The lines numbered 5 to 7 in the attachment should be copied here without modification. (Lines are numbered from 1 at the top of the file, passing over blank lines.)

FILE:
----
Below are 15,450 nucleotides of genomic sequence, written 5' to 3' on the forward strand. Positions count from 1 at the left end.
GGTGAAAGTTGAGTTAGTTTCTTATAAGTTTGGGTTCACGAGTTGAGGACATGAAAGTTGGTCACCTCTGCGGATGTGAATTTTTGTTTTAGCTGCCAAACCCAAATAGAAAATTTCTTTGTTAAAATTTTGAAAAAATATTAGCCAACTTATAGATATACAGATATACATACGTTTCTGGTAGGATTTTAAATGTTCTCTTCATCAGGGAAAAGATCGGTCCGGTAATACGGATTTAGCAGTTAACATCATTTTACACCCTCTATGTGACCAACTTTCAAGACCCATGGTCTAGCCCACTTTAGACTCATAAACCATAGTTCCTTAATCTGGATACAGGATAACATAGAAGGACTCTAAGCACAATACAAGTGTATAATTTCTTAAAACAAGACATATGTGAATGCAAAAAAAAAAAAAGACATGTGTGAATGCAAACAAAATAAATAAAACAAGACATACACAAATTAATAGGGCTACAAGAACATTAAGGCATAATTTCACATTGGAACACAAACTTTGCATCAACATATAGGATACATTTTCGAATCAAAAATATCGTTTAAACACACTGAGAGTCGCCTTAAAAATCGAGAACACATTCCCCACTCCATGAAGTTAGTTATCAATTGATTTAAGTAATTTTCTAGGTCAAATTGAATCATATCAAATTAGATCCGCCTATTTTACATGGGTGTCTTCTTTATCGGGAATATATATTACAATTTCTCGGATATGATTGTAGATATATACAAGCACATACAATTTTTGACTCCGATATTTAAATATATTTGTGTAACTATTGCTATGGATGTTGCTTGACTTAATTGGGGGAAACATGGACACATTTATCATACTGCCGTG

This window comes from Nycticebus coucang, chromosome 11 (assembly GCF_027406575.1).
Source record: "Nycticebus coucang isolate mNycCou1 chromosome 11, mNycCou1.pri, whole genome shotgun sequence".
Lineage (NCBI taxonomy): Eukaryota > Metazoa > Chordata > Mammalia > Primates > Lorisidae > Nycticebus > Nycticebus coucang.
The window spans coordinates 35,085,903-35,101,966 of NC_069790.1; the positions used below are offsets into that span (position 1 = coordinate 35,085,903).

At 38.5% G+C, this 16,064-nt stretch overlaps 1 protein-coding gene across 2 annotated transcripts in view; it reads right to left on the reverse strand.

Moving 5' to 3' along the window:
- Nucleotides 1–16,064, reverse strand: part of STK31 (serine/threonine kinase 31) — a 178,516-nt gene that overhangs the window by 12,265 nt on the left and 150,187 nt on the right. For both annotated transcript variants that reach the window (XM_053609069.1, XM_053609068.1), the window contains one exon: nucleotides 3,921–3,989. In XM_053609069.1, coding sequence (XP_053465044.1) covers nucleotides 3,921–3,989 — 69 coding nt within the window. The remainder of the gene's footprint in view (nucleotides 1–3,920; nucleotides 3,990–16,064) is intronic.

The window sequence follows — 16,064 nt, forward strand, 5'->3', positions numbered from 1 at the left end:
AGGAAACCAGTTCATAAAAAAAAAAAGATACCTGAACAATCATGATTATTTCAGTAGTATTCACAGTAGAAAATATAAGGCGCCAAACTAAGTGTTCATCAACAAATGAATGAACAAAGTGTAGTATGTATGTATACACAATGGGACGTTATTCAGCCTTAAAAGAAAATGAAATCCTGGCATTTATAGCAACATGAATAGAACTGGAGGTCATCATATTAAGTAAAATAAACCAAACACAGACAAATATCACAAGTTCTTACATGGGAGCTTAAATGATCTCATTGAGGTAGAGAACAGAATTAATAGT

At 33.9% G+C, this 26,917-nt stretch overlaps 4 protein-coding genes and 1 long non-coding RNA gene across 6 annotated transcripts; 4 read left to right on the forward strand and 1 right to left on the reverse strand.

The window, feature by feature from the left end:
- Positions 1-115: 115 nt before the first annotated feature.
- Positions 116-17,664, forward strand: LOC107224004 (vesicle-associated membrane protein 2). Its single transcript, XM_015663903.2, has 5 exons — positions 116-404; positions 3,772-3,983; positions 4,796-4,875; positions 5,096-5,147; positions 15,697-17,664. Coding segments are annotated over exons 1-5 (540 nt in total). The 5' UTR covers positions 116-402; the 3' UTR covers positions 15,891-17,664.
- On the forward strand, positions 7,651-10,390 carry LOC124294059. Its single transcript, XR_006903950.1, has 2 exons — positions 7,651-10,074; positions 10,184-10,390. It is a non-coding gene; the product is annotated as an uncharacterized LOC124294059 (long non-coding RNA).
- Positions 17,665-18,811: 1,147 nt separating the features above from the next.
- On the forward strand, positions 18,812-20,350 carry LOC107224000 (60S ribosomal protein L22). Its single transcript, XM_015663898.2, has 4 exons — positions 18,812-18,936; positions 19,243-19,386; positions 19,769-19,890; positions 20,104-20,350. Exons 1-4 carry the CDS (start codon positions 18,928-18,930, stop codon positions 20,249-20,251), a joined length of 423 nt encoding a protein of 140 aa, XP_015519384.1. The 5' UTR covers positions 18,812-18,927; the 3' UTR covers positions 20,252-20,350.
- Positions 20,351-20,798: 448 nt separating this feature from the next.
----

Lineage (NCBI taxonomy): Eukaryota > Metazoa > Chordata > Mammalia > Primates > Lorisidae > Nycticebus > Nycticebus coucang.
The window spans coordinates 35,085,903-35,101,966 of NC_069790.1; the positions used below are offsets into that span (position 1 = coordinate 35,085,903).

At 38.5% G+C, this 16,064-nt stretch overlaps 1 protein-coding gene across 2 annotated transcripts in view; it reads right to left on the reverse strand.